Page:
What's On

Your guide to everything in North East

Final Say: Comedian Dylan Moran muses on his latest show Off The Hook

Newcastle City Hall and Middlesbrough Town Hall will both play host to the popular Irish comic who is on a mammoth UK tour

Dylan Moran
Dylan Moran

Technology is a thing we just have to deal with, but part of the problem it’s created is that we have to be more discriminating in what we choose to spend our time on and to think about and talk about.

You can only really find out what you think of something when you step back from the noise; it’s endlessly funny to me when I think about how we’re dealing with it: there are more computers in houses than people now. That’s how we’re all living.

I liked Off The Hook for its multiple meanings. One is the modern parlance for crazy or batshit, the other is if somebody has a feeling of liberation, and the final, biggest thing for me is about us not being available.

Of course, we are all so available to one another all the time; the oppression of connection rules us at the moment.

After we said goodbye to religion, we all embraced technology because, I think, a great many people want to be watched and want to be observed, and want to believe in a higher power.

There’s a great, inherent human trait to make and fabricate something bigger than yourself.

Children have monsters in their wardrobes or under their bed, but we have our own paranoia of state power and we like the fact that we can now give it a name such as NSA or GCHQ.

Of course, I’ll be talking about the election; it’s like someone handing you a bunch of kindling.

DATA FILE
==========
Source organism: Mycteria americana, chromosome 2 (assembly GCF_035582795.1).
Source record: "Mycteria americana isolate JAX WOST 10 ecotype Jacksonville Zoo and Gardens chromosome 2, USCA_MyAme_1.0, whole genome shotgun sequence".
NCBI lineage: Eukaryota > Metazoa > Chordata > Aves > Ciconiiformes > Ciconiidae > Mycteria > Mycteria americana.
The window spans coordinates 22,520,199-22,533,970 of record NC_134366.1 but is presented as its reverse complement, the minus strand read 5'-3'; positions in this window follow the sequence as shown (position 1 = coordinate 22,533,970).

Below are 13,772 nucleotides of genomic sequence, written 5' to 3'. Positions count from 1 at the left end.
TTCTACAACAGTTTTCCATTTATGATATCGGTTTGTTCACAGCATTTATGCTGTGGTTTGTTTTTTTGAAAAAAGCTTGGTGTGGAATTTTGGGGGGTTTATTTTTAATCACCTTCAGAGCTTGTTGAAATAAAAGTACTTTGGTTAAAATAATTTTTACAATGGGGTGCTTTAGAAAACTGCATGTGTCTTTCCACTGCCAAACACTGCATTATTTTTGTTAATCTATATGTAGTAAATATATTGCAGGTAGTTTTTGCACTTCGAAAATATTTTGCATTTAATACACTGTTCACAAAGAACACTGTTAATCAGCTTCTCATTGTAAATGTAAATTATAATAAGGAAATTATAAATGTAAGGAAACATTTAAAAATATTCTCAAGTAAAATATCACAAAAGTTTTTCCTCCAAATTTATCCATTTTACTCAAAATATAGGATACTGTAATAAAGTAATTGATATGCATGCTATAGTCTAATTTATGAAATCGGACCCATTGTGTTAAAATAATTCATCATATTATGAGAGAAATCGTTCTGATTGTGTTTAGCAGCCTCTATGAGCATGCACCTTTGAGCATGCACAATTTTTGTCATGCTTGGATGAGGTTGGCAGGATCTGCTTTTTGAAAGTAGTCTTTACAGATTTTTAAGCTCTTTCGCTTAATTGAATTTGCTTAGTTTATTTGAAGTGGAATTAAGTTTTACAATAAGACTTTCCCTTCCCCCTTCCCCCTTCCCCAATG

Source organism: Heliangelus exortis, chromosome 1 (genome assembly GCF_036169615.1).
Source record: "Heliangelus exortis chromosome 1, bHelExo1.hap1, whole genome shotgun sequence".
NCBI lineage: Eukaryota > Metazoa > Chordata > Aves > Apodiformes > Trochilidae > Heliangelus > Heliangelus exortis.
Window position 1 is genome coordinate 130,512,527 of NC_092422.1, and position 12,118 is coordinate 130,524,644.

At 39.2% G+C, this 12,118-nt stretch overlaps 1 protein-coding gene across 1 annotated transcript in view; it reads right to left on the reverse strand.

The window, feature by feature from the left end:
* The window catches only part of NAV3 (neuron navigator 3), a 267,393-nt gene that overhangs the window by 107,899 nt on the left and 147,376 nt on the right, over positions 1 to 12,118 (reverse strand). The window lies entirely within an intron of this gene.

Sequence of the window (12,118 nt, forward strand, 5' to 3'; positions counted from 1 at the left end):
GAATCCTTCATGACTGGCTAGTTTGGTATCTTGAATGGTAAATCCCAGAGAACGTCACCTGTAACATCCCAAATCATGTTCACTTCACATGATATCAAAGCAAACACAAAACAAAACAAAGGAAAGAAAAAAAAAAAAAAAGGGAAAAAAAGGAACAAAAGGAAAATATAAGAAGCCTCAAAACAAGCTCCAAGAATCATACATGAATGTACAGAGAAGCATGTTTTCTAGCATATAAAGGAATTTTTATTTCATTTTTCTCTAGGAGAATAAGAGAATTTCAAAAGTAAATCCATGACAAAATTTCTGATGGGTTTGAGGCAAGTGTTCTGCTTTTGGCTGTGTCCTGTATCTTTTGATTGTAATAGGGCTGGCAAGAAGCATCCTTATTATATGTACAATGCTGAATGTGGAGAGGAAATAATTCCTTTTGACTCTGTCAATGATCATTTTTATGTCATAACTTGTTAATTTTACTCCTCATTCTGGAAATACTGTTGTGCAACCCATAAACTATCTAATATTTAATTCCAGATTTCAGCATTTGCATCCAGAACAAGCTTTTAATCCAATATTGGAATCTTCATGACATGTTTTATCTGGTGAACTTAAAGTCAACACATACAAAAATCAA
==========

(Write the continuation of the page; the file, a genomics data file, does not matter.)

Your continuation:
The cartoony comments you might make about the figures of the day is grist to the mill; you’re going to do that, but it’s not necessarily the real point of interest for me.

I’m fascinated more in the wave motion of where it’s all going; it’s all very freaky now and I’ve not lived through a time quite like this.

With so many more political parties involved now, it seems to be a more realistic reflection of who we are as people and as a society.

I’ve gone to town on the backdrop this time: every time I was having trouble with the show, I’d do a drawing instead. That was my displacement activity, and so I’ve done a lot of drawings.

I’ve generated a whole roster of people and creatures who live in these woods, so there’s a badger that’s a poet and a pig that ends up being Minister for Desserts.

During the tour, I’ll have half a dozen small books on sale which are part of a longer piece of work. I should make it clear that the books are not for kids, as all these animals are having midlife crises.

When you walk out and you’ve never said it before, that’s where the comedy exists.

Maybe that’s why live comedy has survived, because it has the danger element; for every comic out there, there’s no other way of trying this out except in front of an audience.

You might do this for 50 years and think you’ve worked out what’s funny, but at the same time you can always be surprised by a room full of people. So, when I first try stuff out, I’ll tape it and think, ‘where is this going, what can I do with it, am I coming at it the right way?’

In essence, there’s no shortage of sh** to talk about, that’s for sure; it’s a question of picking and choosing.

Journalists

David Whetstone
Culture Editor
Graeme Whitfield
Business Editor
Mark Douglas
Newcastle United Editor
Stuart Rayner
Sports Writer